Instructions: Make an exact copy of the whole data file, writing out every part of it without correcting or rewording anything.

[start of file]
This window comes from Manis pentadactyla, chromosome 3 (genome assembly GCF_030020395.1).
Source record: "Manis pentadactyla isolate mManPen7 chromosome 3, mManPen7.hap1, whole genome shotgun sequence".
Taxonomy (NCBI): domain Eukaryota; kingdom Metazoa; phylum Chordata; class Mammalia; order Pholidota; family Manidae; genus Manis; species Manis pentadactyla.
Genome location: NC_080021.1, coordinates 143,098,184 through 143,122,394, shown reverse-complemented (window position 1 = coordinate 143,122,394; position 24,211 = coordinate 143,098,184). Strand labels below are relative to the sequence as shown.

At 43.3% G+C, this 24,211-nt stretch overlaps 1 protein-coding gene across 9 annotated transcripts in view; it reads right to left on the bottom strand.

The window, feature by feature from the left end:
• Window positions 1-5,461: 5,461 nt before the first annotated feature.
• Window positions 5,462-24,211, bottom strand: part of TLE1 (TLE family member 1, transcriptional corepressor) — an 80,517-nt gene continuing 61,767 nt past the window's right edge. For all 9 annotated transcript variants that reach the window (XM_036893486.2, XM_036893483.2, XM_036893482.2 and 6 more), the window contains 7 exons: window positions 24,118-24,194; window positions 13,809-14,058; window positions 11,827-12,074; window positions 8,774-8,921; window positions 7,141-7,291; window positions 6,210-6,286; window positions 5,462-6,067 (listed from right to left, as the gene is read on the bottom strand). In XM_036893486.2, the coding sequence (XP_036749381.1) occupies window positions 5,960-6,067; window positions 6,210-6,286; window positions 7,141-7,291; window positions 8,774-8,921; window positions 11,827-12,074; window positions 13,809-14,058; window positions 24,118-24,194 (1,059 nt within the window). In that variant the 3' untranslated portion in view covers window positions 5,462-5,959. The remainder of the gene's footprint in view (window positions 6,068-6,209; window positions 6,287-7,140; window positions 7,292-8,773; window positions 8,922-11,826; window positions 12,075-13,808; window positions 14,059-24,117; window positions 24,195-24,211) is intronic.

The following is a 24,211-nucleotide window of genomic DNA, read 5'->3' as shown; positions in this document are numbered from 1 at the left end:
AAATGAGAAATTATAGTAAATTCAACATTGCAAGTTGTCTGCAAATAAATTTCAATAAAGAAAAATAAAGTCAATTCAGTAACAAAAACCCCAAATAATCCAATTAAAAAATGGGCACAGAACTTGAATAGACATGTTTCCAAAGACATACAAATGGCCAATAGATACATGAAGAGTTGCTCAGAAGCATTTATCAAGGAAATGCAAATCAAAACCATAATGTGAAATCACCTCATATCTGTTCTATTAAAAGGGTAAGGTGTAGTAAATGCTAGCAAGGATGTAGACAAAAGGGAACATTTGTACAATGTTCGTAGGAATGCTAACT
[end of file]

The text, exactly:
This window comes from Manis pentadactyla, chromosome 3 (genome assembly GCF_030020395.1).
Source record: "Manis pentadactyla isolate mManPen7 chromosome 3, mManPen7.hap1, whole genome shotgun sequence".
Taxonomy (NCBI): domain Eukaryota; kingdom Metazoa; phylum Chordata; class Mammalia; order Pholidota; family Manidae; genus Manis; species Manis pentadactyla.
Genome location: NC_080021.1, coordinates 143,098,184 through 143,122,394, shown reverse-complemented (window position 1 = coordinate 143,122,394; position 24,211 = coordinate 143,098,184). Strand labels below are relative to the sequence as shown.

At 43.3% G+C, this 24,211-nt stretch overlaps 1 protein-coding gene across 9 annotated transcripts in view; it reads right to left on the bottom strand.

The window, feature by feature from the left end:
• Window positions 1-5,461: 5,461 nt before the first annotated feature.
• Window positions 5,462-24,211, bottom strand: part of TLE1 (TLE family member 1, transcriptional corepressor) — an 80,517-nt gene continuing 61,767 nt past the window's right edge. For all 9 annotated transcript variants that reach the window (XM_036893486.2, XM_036893483.2, XM_036893482.2 and 6 more), the window contains 7 exons: window positions 24,118-24,194; window positions 13,809-14,058; window positions 11,827-12,074; window positions 8,774-8,921; window positions 7,141-7,291; window positions 6,210-6,286; window positions 5,462-6,067 (listed from right to left, as the gene is read on the bottom strand). In XM_036893486.2, the coding sequence (XP_036749381.1) occupies window positions 5,960-6,067; window positions 6,210-6,286; window positions 7,141-7,291; window positions 8,774-8,921; window positions 11,827-12,074; window positions 13,809-14,058; window positions 24,118-24,194 (1,059 nt within the window). In that variant the 3' untranslated portion in view covers window positions 5,462-5,959. The remainder of the gene's footprint in view (window positions 6,068-6,209; window positions 6,287-7,140; window positions 7,292-8,773; window positions 8,922-11,826; window positions 12,075-13,808; window positions 14,059-24,117; window positions 24,195-24,211) is intronic.

The following is a 24,211-nucleotide window of genomic DNA, read 5'->3' as shown; positions in this document are numbered from 1 at the left end:
AAATGAGAAATTATAGTAAATTCAACATTGCAAGTTGTCTGCAAATAAATTTCAATAAAGAAAAATAAAGTCAATTCAGTAACAAAAACCCCAAATAATCCAATTAAAAAATGGGCACAGAACTTGAATAGACATGTTTCCAAAGACATACAAATGGCCAATAGATACATGAAGAGTTGCTCAGAAGCATTTATCAAGGAAATGCAAATCAAAACCATAATGTGAAATCACCTCATATCTGTTCTATTAAAAGGGTAAGGTGTAGTAAATGCTAGCAAGGATGTAGACAAAAGGGAACATTTGTACAATGTTCGTAGGAATGCTAACT